The following article written on behalf of the Friends was published by the Herne Hill Society in the Summer edition of their magazine.
Carnegie Library is a hive of activity. Whether you want to create, learn, socialise or simply relax on your own the library is for you.
All ages are welcomed. For the under fives there are Wriggle and Rhyme sessions where up to 100 children at a time alternate quietly listening to stories with explosions of activity. For 7 to 11 year olds there are Chatterbooks sessions to discuss books they have read. A popular weekly Chess Club attracts mainly children.
Groups for adults include literacy clubs, giving those who did not learn to read as children a second chance, reading groups and a conversation club for non-native speakers of English. Silver Surfers is a friendly social group for those of us who are older to develop our computer and internet skills.
All of the above groups and more are provided free of charge, as are books to borrow and the use of computers and the internet. The importance of this cannot be overemphasised. Despite the middle class appearance of its immediate surroundings, the library serves one of the most deprived areas in the country. Also, once children get into reading it is common for them to get through five junior fiction books a week. The weekly budgets of most families with children do not stretch to buying those books, not even second hand.
The library costs £200,000 a year. Working from what the current tenants are paying, the Friends estimate that the rents from areas not required for community use will amount to £80,000 a year, making the net cost of our library about £120,000 a year. This represents excellent value for the Council given all that the library does to promote wellbeing, social inclusion and equality of access to opportunities and services.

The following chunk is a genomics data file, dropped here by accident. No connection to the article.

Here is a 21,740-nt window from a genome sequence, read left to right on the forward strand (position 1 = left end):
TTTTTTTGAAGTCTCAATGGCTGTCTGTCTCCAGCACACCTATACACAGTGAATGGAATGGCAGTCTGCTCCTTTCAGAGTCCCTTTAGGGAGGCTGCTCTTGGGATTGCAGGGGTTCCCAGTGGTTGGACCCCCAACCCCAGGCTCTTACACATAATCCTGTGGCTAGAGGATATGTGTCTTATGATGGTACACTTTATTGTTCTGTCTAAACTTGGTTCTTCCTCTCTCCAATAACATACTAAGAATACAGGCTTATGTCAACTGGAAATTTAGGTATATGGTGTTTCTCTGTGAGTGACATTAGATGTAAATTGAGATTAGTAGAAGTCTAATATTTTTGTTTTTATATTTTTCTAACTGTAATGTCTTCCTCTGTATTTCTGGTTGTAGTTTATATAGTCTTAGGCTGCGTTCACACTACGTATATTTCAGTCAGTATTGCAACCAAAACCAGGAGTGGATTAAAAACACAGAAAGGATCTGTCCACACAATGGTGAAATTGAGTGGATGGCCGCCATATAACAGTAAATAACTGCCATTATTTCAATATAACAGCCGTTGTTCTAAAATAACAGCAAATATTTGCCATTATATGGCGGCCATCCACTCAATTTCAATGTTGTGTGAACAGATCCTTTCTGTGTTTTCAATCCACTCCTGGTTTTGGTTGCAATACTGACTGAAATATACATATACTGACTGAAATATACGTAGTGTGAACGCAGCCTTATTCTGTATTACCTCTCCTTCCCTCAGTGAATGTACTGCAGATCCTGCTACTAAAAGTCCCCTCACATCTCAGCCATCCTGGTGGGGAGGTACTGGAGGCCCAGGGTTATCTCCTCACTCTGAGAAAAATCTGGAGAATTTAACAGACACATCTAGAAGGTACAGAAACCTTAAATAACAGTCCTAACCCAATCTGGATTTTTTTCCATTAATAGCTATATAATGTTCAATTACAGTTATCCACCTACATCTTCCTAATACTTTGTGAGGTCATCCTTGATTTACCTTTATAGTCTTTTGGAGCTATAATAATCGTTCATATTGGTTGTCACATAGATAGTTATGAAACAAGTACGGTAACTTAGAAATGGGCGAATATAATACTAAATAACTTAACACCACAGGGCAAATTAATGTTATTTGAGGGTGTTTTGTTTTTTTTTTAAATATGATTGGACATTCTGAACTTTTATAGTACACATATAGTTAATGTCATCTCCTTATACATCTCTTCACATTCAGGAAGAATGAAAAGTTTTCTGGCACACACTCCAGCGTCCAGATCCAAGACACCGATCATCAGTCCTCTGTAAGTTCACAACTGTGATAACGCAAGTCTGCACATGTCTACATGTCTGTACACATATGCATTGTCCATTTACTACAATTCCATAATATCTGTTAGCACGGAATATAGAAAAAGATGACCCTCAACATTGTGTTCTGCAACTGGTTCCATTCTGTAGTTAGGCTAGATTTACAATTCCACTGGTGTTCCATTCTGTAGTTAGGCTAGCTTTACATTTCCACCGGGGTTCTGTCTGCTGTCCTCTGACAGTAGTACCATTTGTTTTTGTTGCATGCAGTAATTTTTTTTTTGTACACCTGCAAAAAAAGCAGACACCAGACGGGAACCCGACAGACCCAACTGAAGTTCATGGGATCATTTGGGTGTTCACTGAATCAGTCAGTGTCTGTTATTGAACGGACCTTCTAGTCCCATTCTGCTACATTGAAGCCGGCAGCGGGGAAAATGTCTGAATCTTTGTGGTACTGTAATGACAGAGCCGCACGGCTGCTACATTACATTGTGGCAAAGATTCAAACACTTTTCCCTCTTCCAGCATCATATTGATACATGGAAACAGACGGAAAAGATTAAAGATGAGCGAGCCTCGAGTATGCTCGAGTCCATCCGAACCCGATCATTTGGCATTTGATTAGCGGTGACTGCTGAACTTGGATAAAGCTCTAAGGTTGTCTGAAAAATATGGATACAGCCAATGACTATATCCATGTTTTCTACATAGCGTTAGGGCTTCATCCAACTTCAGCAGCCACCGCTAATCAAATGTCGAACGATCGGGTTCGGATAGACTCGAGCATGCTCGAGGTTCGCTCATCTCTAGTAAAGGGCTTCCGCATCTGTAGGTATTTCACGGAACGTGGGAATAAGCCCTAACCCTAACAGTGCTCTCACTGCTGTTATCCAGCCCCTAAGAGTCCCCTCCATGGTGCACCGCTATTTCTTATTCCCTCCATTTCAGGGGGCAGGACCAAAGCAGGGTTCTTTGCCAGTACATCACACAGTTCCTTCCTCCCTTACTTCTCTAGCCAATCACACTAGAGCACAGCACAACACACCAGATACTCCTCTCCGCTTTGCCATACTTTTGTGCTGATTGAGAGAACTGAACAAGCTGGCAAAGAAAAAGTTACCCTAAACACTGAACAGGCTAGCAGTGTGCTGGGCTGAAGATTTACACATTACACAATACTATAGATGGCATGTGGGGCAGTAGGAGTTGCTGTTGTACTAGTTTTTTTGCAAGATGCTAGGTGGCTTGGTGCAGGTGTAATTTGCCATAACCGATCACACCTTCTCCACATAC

As part of their recent Culture 2020 proposals Lambeth nonetheless propose to stop funding our library. They suggest that local people could provide an all-volunteer library service but, as explained by the Herne Hill Society in its response to the proposals, that would be completely impractical. Seven of Lambeth’s ten libraries are subject to similar proposals. The remaining three, one in each of the borough’s Parliamentary constituencies, are promised a mixture of professional and volunteer staffing. The Carnegie Friends together with Friends groups from other libraries are campaigning for funding to be continued and expect to succeed in this.
A potential distraction unique to the Carnegie is the Shadow Trust Board. Membership is by invitation only. Most of the eight members are Lambeth Labour activists but there is no reason to think they are representative of the Council’s Labour Group as a whole. The Board proposes that the building and its rental income be transferred to unelected trustees who would use some of the space for community activities. These activities have not been specified but I assume that they could easily be accommodated in the library outside library opening hours. Financial details have not been disclosed but the idea seems to be that charities and other grant-making bodies might be persuaded to replace Lambeth as the main funders. The problem with that would be that none of those funders would give money for what in effect would be a public library and so books and all of the current activities described above would have to be excluded from the community areas. The Board has proposed that unspecified space “on site” be rented by the Friends on a commercial lease for use as a library but that obviously would not work. We could not raise enough money to pay rent for an adequate amount of space or to pay for staff.
The responses of the Friends and the Society to the Culture 2020 proposals are available at www.friendsofcarnegielibrary.org.uk
Vice Chair, Friends of Carnegie Library
An article from the Shadow Trust Board was published at the same time and a summary of some of the misinformation in it can be downloaded here STB art Summer 2015